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Sam Philips Interview

By Sarfraz Manzoor, July 17, 2000 | People
The Man Who Made Rock 'n' Roll
by Sarfraz Manzoor (Associated Newspapers Ltd., 12 July 2000)

The list of people who should be grateful to Sam Phillips starts with Elvis Presley and extends to anyone who has picked up a guitar or turned on the radio in the past four decades. It includes blues singers Howlin' Wolf and BB King through to Carl Perkins, Roy Orbison and Jerry Lee Lewis. It was Phillips who first saw the latent genius in all those artists and who first recorded their music. In doing so, Sam Phillips helped create the foundations of popular music; without him it might not have happened; at least it would have happened very differently.

It's a long way from Memphis to a dank afternoon in a private club off Baker Street. Sam Phillips is pouring himself a black coffee. He's 77 but looks trim and hirsute enough to pass for 20 years younger; although he confesses that his hearing has been letting him down recently: "I have trouble making out consonants."

He has devoted his life to rock 'n' roll but has the appearance and oratory of a jazz preacher: he's wearing white snakeskin shoes with matching belt and the gold chain round his neck was a present from Elvis. His extraordinary life is told in a new documentary film tonight at the National Film Theatre.

Phillips was born in Alabama in 1923, the youngest of eight children raised on a farm on the Tennessee River. As a boy he wanted to be a lawyer after seeing how vultures of the profession exploited families affected by the Depression. "My mother was so happy when I told her I wanted to go into law, it would have made her so proud." Instead, he opened a recording studio. "It was called the Memphis Recording Service and our motto was 'We Record Anything, Anywhere, Anytime'."

Phillips grew up with gospel and blues and he wanted his studio to be a home to black artists who were not welcome elsewhere. This being a time of lynching and burning crosses, Phillips was marked as something of a dangerous revolutionary. "This was 1950. We had segregation, the Klan was in town. I remember having to visit all my neighbors to warn them that a black man might park his car outside their home."

But Phillips had a missionary zeal. "Nothing breaks down borders like music can," he declares, sounding like an old-time preacher.

Howlin' Wolf, Ike Turner and BB King were among the young artists who walked through the doors of 706 Union to record singles for Phillips' Sun record label. But Phillips had bigger dreams. "I knew that the only way I was going to reach a wider audience was to find a white man who could play black music."

Elvis Presley walked into the Memphis Recording Service during the summer of 1953 to record a ballad for his mother. It was, recalls Phillips, a pretty limp effort. A year later Phillips was working with a guitarist called Scotty Moore and they needed a singer and Phillips' assistant suggested they call the young man with the strange name.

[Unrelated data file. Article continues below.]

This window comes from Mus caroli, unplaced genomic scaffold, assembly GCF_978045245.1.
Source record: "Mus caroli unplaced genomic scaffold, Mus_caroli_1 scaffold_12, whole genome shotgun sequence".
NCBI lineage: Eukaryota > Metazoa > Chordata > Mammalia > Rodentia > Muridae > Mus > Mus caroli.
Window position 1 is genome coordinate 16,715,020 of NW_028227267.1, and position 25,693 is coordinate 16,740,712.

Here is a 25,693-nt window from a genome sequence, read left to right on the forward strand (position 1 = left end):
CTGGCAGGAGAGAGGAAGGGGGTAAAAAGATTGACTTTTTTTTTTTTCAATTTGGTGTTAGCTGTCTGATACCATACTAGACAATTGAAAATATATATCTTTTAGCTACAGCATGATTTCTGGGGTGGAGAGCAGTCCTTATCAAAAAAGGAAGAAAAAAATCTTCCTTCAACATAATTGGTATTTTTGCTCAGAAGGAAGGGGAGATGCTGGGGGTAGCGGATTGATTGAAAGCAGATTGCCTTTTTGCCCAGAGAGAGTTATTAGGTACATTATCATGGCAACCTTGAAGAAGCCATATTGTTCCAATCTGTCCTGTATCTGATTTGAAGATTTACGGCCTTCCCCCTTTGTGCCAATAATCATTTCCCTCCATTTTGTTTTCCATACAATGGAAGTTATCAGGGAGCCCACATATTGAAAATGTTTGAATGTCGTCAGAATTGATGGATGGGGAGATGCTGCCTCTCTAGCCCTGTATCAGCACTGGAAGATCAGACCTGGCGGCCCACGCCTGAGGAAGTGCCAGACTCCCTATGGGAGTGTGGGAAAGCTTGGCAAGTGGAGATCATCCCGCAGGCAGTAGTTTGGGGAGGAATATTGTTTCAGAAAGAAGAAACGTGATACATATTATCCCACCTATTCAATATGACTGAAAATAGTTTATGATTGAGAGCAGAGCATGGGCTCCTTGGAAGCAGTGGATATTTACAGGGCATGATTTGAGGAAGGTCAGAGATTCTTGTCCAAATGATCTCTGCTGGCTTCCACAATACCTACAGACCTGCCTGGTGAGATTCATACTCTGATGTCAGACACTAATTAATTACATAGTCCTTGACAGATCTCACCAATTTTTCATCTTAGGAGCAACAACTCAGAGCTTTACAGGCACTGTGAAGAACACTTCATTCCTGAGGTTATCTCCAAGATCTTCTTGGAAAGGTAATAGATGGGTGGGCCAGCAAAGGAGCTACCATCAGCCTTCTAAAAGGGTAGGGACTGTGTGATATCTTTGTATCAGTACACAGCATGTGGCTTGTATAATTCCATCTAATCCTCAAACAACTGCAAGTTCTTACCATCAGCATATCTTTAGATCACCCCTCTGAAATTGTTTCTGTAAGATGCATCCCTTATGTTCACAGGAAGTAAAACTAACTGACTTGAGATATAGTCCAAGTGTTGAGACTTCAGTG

The first recording session took place on 5 July 1954. In a break between recording country ballads Elvis picked up his guitar and started messing around with an old blues number, That's All Right, Mama. Following Presley's cue, Moore joined in. "I said to them, 'What are you doing?' and they said, 'We don't know' and so I said, 'Well, back it up, try to find a place to start and do it again'." In that moment rock 'n' roll was born.

After five landmark singles Elvis, now managed by Colonel Tom Parker, left Sun Records. But Phillips remained in touch with him throughout his life. "I was 10 years older than Elvis so when we first met he was 19 and I was 29, which seemed ancient to him. But as he grew older I became something like an older brother to him."

Elvis's stardom blazed a trail for a succession of singers who came to Phillips to be discovered. Carl Perkins, Johnny Cash, Roy Orbison and Jerry Lee Lewis all recorded their first singles for Sun Records. But, like Elvis, they left Sun in favour of bigger record companies. Phillips continued recording country and hillbilly artists but, by the Sixties, the world lost interest in Memphis and began tuning into the music coming from Detroit, San Francisco and Liverpool.

Somehow Phillips suddenly seemed more like an anachronism than a prophet. Sensing this, he sold Sun Records in 1969. Nowadays, Sun Studios is a museum where tourists playing Elvis walk off the street and record themselves. Of the artists he championed, those who are not dead have become mostly parodies of themselves, churning out their hits to ageing audiences. But when music was new, dangerous and revelatory, Phillips was right in the middle of it all.

I have a final question: could there have been an Elvis Presley without a Sam Phillips? "I honestly don't think there could have been," he says. "Elvis could simply not have walked into any other studio in Memphis and recorded a track. No one else was trying to do what I was."

He may have disappointed his mother, but there are plenty who are glad that Sam Phillips never became a lawyer.

(Thanks to Elvis World Japan for spotting it)